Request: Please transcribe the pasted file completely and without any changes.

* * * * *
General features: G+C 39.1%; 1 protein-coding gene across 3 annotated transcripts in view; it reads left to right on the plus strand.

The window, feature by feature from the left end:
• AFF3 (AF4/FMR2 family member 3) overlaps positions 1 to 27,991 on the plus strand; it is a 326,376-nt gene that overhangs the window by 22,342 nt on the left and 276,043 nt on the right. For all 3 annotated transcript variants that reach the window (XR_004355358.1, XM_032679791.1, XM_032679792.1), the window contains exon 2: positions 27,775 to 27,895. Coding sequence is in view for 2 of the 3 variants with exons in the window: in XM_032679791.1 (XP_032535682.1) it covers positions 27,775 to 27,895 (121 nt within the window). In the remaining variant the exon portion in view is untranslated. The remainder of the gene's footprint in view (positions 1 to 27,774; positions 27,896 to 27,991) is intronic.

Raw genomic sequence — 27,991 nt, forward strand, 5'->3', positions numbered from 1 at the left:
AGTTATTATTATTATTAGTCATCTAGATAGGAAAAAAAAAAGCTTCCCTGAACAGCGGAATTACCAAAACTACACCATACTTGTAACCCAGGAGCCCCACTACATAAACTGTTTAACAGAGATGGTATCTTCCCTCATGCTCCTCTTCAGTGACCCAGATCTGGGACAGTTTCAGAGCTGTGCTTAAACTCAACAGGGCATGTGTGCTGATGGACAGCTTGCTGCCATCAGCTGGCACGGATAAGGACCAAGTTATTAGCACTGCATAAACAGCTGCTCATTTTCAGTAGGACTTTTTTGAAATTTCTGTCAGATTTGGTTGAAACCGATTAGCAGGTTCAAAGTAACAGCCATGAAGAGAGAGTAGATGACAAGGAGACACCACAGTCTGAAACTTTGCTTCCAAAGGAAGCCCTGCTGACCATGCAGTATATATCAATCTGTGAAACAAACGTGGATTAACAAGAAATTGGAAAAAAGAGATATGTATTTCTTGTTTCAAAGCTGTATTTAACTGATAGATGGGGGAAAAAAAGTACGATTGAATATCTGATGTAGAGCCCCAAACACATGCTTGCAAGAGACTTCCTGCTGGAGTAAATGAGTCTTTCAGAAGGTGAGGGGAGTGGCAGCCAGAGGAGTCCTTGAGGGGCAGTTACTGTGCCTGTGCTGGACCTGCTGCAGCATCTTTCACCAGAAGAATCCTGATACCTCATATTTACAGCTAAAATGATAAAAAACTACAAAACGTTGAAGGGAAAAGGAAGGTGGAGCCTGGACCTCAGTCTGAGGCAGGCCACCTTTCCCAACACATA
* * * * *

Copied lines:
General features: G+C 39.1%; 1 protein-coding gene across 3 annotated transcripts in view; it reads left to right on the plus strand.

The window, feature by feature from the left end:
• AFF3 (AF4/FMR2 family member 3) overlaps positions 1 to 27,991 on the plus strand; it is a 326,376-nt gene that overhangs the window by 22,342 nt on the left and 276,043 nt on the right. For all 3 annotated transcript variants that reach the window (XR_004355358.1, XM_032679791.1, XM_032679792.1), the window contains exon 2: positions 27,775 to 27,895. Coding sequence is in view for 2 of the 3 variants with exons in the window: in XM_032679791.1 (XP_032535682.1) it covers positions 27,775 to 27,895 (121 nt within the window). In the remaining variant the exon portion in view is untranslated. The remainder of the gene's footprint in view (positions 1 to 27,774; positions 27,896 to 27,991) is intronic.

Raw genomic sequence — 27,991 nt, forward strand, 5'->3', positions numbered from 1 at the left:
AGTTATTATTATTATTAGTCATCTAGATAGGAAAAAAAAAAGCTTCCCTGAACAGCGGAATTACCAAAACTACACCATACTTGTAACCCAGGAGCCCCACTACATAAACTGTTTAACAGAGATGGTATCTTCCCTCATGCTCCTCTTCAGTGACCCAGATCTGGGACAGTTTCAGAGCTGTGCTTAAACTCAACAGGGCATGTGTGCTGATGGACAGCTTGCTGCCATCAGCTGGCACGGATAAGGACCAAGTTATTAGCACTGCATAAACAGCTGCTCATTTTCAGTAGGACTTTTTTGAAATTTCTGTCAGATTTGGTTGAAACCGATTAGCAGGTTCAAAGTAACAGCCATGAAGAGAGAGTAGATGACAAGGAGACACCACAGTCTGAAACTTTGCTTCCAAAGGAAGCCCTGCTGACCATGCAGTATATATCAATCTGTGAAACAAACGTGGATTAACAAGAAATTGGAAAAAAGAGATATGTATTTCTTGTTTCAAAGCTGTATTTAACTGATAGATGGGGGAAAAAAAGTACGATTGAATATCTGATGTAGAGCCCCAAACACATGCTTGCAAGAGACTTCCTGCTGGAGTAAATGAGTCTTTCAGAAGGTGAGGGGAGTGGCAGCCAGAGGAGTCCTTGAGGGGCAGTTACTGTGCCTGTGCTGGACCTGCTGCAGCATCTTTCACCAGAAGAATCCTGATACCTCATATTTACAGCTAAAATGATAAAAAACTACAAAACGTTGAAGGGAAAAGGAAGGTGGAGCCTGGACCTCAGTCTGAGGCAGGCCACCTTTCCCAACACATA